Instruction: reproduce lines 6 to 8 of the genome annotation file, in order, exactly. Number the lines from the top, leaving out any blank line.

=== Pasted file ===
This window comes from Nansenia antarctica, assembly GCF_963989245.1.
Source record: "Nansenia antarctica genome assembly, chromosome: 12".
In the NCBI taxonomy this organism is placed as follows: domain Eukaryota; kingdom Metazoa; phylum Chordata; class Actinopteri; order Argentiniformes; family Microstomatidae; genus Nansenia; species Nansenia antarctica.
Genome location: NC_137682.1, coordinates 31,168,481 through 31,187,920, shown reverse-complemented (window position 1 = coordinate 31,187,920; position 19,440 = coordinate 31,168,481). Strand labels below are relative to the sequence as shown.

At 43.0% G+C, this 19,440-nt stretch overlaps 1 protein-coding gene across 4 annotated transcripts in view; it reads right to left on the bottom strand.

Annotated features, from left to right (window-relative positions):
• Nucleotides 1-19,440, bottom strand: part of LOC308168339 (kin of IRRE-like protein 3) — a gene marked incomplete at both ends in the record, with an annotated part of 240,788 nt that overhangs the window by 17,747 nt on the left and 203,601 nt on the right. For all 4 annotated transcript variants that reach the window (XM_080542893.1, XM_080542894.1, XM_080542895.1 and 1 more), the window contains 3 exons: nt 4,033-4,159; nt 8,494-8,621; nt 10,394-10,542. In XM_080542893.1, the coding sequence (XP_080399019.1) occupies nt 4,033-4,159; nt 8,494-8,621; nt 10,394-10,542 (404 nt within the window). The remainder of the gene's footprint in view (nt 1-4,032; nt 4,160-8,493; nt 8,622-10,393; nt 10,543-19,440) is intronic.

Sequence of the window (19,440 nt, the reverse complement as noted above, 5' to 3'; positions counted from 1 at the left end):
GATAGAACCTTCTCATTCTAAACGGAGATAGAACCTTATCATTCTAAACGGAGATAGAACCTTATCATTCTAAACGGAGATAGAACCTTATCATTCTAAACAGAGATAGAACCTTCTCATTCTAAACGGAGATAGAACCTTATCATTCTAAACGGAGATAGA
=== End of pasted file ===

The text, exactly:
Annotated features, from left to right (window-relative positions):
• Nucleotides 1-19,440, bottom strand: part of LOC308168339 (kin of IRRE-like protein 3) — a gene marked incomplete at both ends in the record, with an annotated part of 240,788 nt that overhangs the window by 17,747 nt on the left and 203,601 nt on the right. For all 4 annotated transcript variants that reach the window (XM_080542893.1, XM_080542894.1, XM_080542895.1 and 1 more), the window contains 3 exons: nt 4,033-4,159; nt 8,494-8,621; nt 10,394-10,542. In XM_080542893.1, the coding sequence (XP_080399019.1) occupies nt 4,033-4,159; nt 8,494-8,621; nt 10,394-10,542 (404 nt within the window). The remainder of the gene's footprint in view (nt 1-4,032; nt 4,160-8,493; nt 8,622-10,393; nt 10,543-19,440) is intronic.

Sequence of the window (19,440 nt, the reverse complement as noted above, 5' to 3'; positions counted from 1 at the left end):